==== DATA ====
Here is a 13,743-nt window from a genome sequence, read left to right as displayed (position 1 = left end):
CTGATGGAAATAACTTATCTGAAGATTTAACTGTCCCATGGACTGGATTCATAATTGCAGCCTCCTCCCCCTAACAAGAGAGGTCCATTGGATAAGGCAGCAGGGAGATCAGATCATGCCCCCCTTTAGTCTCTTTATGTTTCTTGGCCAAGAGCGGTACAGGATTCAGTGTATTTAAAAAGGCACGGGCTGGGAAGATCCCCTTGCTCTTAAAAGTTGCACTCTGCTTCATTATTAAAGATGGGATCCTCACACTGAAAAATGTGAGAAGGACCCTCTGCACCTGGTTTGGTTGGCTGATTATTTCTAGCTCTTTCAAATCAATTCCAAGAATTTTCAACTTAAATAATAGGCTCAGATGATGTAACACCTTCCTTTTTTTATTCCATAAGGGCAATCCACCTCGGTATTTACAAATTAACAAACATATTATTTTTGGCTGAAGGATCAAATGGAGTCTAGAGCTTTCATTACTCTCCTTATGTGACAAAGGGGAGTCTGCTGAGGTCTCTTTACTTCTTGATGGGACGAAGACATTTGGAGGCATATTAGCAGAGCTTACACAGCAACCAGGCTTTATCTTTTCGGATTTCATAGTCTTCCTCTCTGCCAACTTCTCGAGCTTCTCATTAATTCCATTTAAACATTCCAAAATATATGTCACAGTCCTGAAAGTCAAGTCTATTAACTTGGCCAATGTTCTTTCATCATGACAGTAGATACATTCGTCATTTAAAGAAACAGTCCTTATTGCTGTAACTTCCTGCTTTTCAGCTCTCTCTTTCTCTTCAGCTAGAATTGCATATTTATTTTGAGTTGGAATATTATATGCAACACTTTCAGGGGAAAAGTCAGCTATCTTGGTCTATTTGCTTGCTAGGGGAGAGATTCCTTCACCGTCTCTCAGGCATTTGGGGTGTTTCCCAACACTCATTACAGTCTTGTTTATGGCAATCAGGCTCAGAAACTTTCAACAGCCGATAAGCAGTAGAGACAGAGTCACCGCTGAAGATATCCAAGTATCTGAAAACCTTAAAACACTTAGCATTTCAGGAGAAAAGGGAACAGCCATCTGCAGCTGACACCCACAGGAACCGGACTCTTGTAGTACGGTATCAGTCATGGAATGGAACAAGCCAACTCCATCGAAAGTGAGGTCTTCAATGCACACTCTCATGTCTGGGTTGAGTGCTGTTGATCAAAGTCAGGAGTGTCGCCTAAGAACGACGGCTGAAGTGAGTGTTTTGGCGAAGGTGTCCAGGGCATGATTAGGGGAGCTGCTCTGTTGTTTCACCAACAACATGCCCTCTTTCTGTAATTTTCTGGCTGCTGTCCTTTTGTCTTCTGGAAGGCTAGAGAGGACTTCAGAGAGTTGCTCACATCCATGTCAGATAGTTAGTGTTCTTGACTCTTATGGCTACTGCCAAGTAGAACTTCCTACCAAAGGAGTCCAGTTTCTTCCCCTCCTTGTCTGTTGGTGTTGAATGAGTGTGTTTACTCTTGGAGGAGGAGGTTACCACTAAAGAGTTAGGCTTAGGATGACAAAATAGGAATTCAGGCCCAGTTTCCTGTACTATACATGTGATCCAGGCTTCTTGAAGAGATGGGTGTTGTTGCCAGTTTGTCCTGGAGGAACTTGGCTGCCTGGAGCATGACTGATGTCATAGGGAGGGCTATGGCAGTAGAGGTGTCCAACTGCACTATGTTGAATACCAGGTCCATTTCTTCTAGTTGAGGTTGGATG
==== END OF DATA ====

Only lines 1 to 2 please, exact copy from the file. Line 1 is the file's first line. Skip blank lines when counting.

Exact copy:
Here is a 13,743-nt window from a genome sequence, read left to right as displayed (position 1 = left end):
CTGATGGAAATAACTTATCTGAAGATTTAACTGTCCCATGGACTGGATTCATAATTGCAGCCTCCTCCCCCTAACAAGAGAGGTCCATTGGATAAGGCAGCAGGGAGATCAGATCATGCCCCCCTTTAGTCTCTTTATGTTTCTTGGCCAAGAGCGGTACAGGATTCAGTGTATTTAAAAAGGCACGGGCTGGGAAGATCCCCTTGCTCTTAAAAGTTGCACTCTGCTTCATTATTAAAGATGGGATCCTCACACTGAAAAATGTGAGAAGGACCCTCTGCACCTGGTTTGGTTGGCTGATTATTTCTAGCTCTTTCAAATCAATTCCAAGAATTTTCAACTTAAATAATAGGCTCAGATGATGTAACACCTTCCTTTTTTTATTCCATAAGGGCAATCCACCTCGGTATTTACAAATTAACAAACATATTATTTTTGGCTGAAGGATCAAATGGAGTCTAGAGCTTTCATTACTCTCCTTATGTGACAAAGGGGAGTCTGCTGAGGTCTCTTTACTTCTTGATGGGACGAAGACATTTGGAGGCATATTAGCAGAGCTTACACAGCAACCAGGCTTTATCTTTTCGGATTTCATAGTCTTCCTCTCTGCCAACTTCTCGAGCTTCTCATTAATTCCATTTAAACATTCCAAAATATATGTCACAGTCCTGAAAGTCAAGTCTATTAACTTGGCCAATGTTCTTTCATCATGACAGTAGATACATTCGTCATTTAAAGAAACAGTCCTTATTGCTGTAACTTCCTGCTTTTCAGCTCTCTCTTTCTCTTCAGCTAGAATTGCATATTTATTTTGAGTTGGAATATTATATGCAACACTTTCAGGGGAAAAGTCAGCTATCTTGGTCTATTTGCTTGCTAGGGGAGAGATTCCTTCACCGTCTCTCAGGCATTTGGGGTGTTTCCCAACACTCATTACAGTCTTGTTTATGGCAATCAGGCTCAGAAACTTTCAACAGCCGATAAGCAGTAGAGACAGAGTCACCGCTGAAGATATCCAAGTATCTGAAAACCTTAAAACACTTAGCATTTCAGGAGAAAAGGGAACAGCCATCTGCAGCTGACACCCACAGGAACCGGACTCTTGTAGTACGGTATCAGTCATGGAATGGAACAAGCCAACTCCATCGAAAGTGAGGTCTTCAATGCACACTCTCATGTCTGGGTTGAGTGCTGTTGATCAAAGTCAGGAGTGTCGCCTAAGAACGACGGCTGAAGTGAGTGTTTTGGCGAAGGTGTCCAGGGCATGATTAGGGGAGCTGCTCTGTTGTTTCACCAACAACATGCCCTCTTTCTGTAATTTTCTGGCTGCTGTCCTTTTGTCTTCTGGAAGGCTAGAGAGGACTTCAGAGAGTTGCTCACATCCATGTCAGATAGTTAGTGTTCTTGACTCTTATGGCTACTGCCAAGTAGAACTTCCTACCAAAGGAGTCCAGTTTCTTCCCCTCCTTGTCTGTTGGTGTTGAATGAGTGTGTTTACTCTTGGAGGAGGAGGTTACCACTAAAGAGTTAGGCTTAGGATGACAAAATAGGAATTCAGGCCCAGTTTCCTGTACTATACATGTGATCCAGGCTTCTTGAAGAGATGGGTGTTGTTGCCAGTTTGTCCTGGAGGAACTTGGCTGCCTGGAGCATGACTGATGTCATAGGGAGGGCTATGGCAGTAGAGGTGTCCAACTGCACTATGTTGAATACCAGGTCCATTTCTTCTAGTTGAGGTTGGATG